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Disorders of the Pleura |

Human Herpes Virus 8 - Unrelated Primary Effusion Lymphoma-Like Lymphoma: Classification, Diagnosis, and Management

Jatan Shah, BS; Natasha Bhimani, MD; Rachel Must-Ettinger, MD; He Zhang, MD
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Ross University School of Medicine, Portsmouth, Dominica


Chest. 2014;146(4_MeetingAbstracts):478A. doi:10.1378/chest.1980155
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Abstract

SESSION TITLE: Pleural Student/Resident Case Report Posters

SESSION TYPE: Medical Student/Resident Case Report

PRESENTED ON: Tuesday, October 28, 2014 at 01:30 PM - 02:30 PM

INTRODUCTION: Primary effusion lymphoma (PEL), a rare subtype of Non-Hodgkin Lymphoma, presents as a lymphomatous effusion of B-cells in body cavities without any detectable mass. WHO classifications propose it to be associated with Human Herpes Virus-8 (HHV-8), however, in the literature, 55 cases of HHV-8- unrelated PEL- like lymphoma have been reported. Here, we report another case, localized to the pleural cavity, differentiate it from other effusion lymphomas and comment on the diagnosis and management options.

CASE PRESENTATION: An 84-year-old ♀ presented with a 2-day history of dyspnea without cough or hemoptysis. Physical examination showed dullness to percussion and diminished breath sounds at the right base. CXR and CT scan revealed large right pleural effusion without any masses. Diagnostic thoracocentesis revealed 1600ml of lymphocyte rich, blood-tinged exudate. Cytological examination showed large atypical lymphoid cells with basophilic cytoplasm, consistent with malignant process. On immunohistochemistry, these cells were + for LCA and - for HHV-8. Flow cytometry confirmed it to be monoclonal B-cell population positive for CD19, CD 20, CD 22, CD 38, and CD45. Serological tests for EBV IgG was + but - for HIV, HCV and HHV-8. SPEP and immunofixation showed a monoclonal IgG λ spike in the γ region suggesting a clonal proliferation of B cells. Further workup to rule out extra cavitary causes were performed. CT scan showed no mass or lymphadenopathy in the abdomen or pelvis. No abnormalities on peripheral blood smear or bone marrow biopsy were noted. The diagnosis of HHV 8-unrelated PEL- like lymphoma was made.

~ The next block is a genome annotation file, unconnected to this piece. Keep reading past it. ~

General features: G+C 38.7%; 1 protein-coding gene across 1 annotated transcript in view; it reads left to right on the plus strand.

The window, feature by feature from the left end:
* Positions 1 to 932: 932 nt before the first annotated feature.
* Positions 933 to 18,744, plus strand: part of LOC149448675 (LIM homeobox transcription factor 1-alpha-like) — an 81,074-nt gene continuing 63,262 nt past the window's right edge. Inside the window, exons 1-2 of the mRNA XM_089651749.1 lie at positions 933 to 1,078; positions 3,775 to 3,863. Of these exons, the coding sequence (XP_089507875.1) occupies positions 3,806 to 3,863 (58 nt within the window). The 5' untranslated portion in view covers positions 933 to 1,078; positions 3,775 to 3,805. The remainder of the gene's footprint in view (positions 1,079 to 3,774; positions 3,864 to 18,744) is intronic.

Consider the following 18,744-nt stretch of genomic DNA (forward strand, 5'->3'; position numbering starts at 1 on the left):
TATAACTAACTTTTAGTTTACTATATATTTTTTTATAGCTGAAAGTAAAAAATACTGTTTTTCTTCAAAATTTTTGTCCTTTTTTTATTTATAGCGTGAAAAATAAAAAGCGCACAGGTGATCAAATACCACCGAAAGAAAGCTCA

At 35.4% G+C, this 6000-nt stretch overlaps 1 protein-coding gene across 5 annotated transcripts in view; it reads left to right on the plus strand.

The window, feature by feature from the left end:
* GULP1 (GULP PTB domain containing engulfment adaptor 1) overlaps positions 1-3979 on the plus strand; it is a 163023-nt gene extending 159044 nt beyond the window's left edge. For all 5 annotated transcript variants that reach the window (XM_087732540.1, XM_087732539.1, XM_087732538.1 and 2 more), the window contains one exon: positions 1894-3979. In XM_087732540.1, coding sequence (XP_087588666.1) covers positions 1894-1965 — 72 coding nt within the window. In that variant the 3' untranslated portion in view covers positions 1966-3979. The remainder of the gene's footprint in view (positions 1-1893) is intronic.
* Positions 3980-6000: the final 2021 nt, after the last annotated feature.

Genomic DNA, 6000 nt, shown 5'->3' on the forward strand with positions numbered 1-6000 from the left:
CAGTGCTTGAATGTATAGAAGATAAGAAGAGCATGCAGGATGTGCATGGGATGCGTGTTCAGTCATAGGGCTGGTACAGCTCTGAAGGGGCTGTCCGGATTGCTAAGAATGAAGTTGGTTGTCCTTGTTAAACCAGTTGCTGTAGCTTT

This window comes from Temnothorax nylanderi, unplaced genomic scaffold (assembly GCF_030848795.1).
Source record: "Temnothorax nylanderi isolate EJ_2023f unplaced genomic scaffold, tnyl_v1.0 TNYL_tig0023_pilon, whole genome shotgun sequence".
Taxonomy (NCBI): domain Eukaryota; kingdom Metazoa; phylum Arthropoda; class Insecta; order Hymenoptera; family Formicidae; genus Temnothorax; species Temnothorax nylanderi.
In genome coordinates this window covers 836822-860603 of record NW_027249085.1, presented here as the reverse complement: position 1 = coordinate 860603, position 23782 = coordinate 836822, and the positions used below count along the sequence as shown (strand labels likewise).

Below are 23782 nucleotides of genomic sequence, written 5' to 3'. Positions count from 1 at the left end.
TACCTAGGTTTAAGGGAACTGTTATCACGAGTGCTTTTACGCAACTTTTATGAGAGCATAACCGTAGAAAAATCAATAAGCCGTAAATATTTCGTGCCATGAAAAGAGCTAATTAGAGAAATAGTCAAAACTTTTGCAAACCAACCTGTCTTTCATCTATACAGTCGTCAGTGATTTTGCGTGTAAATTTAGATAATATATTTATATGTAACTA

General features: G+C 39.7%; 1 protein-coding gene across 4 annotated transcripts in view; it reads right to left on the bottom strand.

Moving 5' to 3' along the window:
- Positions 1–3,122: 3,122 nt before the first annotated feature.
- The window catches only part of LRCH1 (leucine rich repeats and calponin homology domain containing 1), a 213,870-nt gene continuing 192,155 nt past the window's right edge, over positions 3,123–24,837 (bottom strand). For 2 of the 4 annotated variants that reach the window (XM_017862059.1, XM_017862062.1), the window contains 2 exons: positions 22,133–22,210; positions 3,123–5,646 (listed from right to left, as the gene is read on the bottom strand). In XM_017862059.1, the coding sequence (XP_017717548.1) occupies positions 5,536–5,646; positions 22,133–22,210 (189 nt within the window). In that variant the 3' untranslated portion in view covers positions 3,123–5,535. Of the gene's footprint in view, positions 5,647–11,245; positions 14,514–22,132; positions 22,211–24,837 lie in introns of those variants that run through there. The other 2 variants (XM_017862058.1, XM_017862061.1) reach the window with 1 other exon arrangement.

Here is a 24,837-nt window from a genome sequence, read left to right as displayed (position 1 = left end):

DISCUSSION: There are various types of primary NHL that proliferate within the pleural cavity. Among them, PEL has features that are HHV-8 +, EBV +/-, morphologically immunoblastic/anaplastic, B-cell markers - and commonly occur in HIV+ individuals. Burkitt lymphoma's effusion also present without any mass but they are morphologically medium sized cells with B-cell immunophenotype and are CD10+. Pyothorax-associated lymphoma's effusion consists of B-cells but it occurs after a long standing history of pleural pyothorax and has a detectable tumor mass. The case presented here differs from the above effusion lymphomas and resembles HHV8 unrelated PEL-like lymphoma as it has features that are HHV-8 -, EBV +, large cell morphology, B cell markers + and are not related to HIV infection. Chemotherapy (R-CHOP) is the most promising treatment option with a mean survival time of 1 year and the remission rate of 82.1%.

CONCLUSIONS: It is important to recognize HHV-8 unrelated PEL-like lymphoma and differentiate it from other effusion lymphomas because of the difference in pathogenesis, morphologic- immunophenotypic features and clinical behavior. This would help in initiating the appropriate treatment and hence improve the outcome.

Reference #1: Carbone A, Gloghini A. PEL and HHV8-unrelated effusion lymphomas: classification and diagnosis.Cancer. 2008; 114:225-227

DISCLOSURE: The following authors have nothing to disclose: Jatan Shah, Natasha Bhimani, Rachel Must-Ettinger, He Zhang

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